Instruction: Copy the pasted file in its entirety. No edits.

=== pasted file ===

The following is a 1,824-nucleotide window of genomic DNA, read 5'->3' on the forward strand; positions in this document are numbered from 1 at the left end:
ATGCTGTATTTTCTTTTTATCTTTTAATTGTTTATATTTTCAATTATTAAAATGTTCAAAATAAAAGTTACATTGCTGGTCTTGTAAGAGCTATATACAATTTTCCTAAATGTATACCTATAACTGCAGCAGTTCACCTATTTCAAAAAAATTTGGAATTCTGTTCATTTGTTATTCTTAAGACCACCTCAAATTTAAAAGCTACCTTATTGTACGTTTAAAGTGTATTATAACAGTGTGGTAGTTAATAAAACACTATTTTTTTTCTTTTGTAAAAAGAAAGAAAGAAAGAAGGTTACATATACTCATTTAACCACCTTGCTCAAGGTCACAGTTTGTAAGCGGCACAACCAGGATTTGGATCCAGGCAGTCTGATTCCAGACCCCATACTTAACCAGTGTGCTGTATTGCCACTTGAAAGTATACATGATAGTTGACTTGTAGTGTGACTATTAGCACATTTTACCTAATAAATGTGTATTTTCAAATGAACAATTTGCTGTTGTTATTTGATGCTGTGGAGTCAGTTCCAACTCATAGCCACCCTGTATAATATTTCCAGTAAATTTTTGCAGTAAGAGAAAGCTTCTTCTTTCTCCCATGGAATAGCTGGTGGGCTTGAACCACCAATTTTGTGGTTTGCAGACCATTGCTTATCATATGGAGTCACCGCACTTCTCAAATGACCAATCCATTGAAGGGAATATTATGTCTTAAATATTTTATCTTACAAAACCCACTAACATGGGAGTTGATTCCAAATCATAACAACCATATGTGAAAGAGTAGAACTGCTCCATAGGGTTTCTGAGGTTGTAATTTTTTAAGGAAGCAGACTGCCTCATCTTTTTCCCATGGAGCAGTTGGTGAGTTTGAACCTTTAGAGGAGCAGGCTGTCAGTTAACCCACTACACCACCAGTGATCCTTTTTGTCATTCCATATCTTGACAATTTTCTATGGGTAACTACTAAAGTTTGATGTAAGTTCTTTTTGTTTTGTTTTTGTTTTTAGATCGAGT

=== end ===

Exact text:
The following is a 1,824-nucleotide window of genomic DNA, read 5'->3' on the forward strand; positions in this document are numbered from 1 at the left end:
ATGCTGTATTTTCTTTTTATCTTTTAATTGTTTATATTTTCAATTATTAAAATGTTCAAAATAAAAGTTACATTGCTGGTCTTGTAAGAGCTATATACAATTTTCCTAAATGTATACCTATAACTGCAGCAGTTCACCTATTTCAAAAAAATTTGGAATTCTGTTCATTTGTTATTCTTAAGACCACCTCAAATTTAAAAGCTACCTTATTGTACGTTTAAAGTGTATTATAACAGTGTGGTAGTTAATAAAACACTATTTTTTTTCTTTTGTAAAAAGAAAGAAAGAAAGAAGGTTACATATACTCATTTAACCACCTTGCTCAAGGTCACAGTTTGTAAGCGGCACAACCAGGATTTGGATCCAGGCAGTCTGATTCCAGACCCCATACTTAACCAGTGTGCTGTATTGCCACTTGAAAGTATACATGATAGTTGACTTGTAGTGTGACTATTAGCACATTTTACCTAATAAATGTGTATTTTCAAATGAACAATTTGCTGTTGTTATTTGATGCTGTGGAGTCAGTTCCAACTCATAGCCACCCTGTATAATATTTCCAGTAAATTTTTGCAGTAAGAGAAAGCTTCTTCTTTCTCCCATGGAATAGCTGGTGGGCTTGAACCACCAATTTTGTGGTTTGCAGACCATTGCTTATCATATGGAGTCACCGCACTTCTCAAATGACCAATCCATTGAAGGGAATATTATGTCTTAAATATTTTATCTTACAAAACCCACTAACATGGGAGTTGATTCCAAATCATAACAACCATATGTGAAAGAGTAGAACTGCTCCATAGGGTTTCTGAGGTTGTAATTTTTTAAGGAAGCAGACTGCCTCATCTTTTTCCCATGGAGCAGTTGGTGAGTTTGAACCTTTAGAGGAGCAGGCTGTCAGTTAACCCACTACACCACCAGTGATCCTTTTTGTCATTCCATATCTTGACAATTTTCTATGGGTAACTACTAAAGTTTGATGTAAGTTCTTTTTGTTTTGTTTTTGTTTTTAGATCGAGT